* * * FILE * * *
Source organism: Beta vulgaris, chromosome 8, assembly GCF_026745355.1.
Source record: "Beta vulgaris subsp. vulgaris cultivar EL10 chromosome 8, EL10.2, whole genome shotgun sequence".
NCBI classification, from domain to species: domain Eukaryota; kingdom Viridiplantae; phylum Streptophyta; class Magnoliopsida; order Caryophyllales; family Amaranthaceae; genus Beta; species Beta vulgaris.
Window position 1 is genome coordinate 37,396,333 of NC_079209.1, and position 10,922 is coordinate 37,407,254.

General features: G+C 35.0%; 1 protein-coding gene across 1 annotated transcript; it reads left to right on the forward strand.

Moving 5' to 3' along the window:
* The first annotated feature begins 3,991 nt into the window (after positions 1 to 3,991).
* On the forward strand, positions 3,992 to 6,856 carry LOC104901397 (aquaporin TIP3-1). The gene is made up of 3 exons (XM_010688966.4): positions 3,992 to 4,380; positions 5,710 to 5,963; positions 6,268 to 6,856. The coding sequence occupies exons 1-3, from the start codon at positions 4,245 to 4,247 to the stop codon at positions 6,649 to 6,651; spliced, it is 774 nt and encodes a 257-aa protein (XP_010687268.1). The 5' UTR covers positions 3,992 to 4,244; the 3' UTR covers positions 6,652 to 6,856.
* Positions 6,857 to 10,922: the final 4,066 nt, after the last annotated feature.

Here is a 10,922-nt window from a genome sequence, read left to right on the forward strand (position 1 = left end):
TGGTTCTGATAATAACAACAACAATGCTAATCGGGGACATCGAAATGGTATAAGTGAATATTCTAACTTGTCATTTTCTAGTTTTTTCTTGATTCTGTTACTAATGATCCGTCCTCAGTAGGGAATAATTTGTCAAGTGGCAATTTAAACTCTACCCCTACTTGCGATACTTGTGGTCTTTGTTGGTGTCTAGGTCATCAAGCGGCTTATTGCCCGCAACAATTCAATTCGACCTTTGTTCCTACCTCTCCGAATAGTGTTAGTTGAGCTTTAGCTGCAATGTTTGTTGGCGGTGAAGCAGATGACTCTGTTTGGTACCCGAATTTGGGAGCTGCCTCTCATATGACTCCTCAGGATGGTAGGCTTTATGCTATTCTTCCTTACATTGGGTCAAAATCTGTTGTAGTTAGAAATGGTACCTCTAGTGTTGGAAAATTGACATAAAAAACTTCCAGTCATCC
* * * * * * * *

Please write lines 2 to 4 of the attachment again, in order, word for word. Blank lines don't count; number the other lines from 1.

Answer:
Source record: "Beta vulgaris subsp. vulgaris cultivar EL10 chromosome 8, EL10.2, whole genome shotgun sequence".
NCBI classification, from domain to species: domain Eukaryota; kingdom Viridiplantae; phylum Streptophyta; class Magnoliopsida; order Caryophyllales; family Amaranthaceae; genus Beta; species Beta vulgaris.
Window position 1 is genome coordinate 37,396,333 of NC_079209.1, and position 10,922 is coordinate 37,407,254.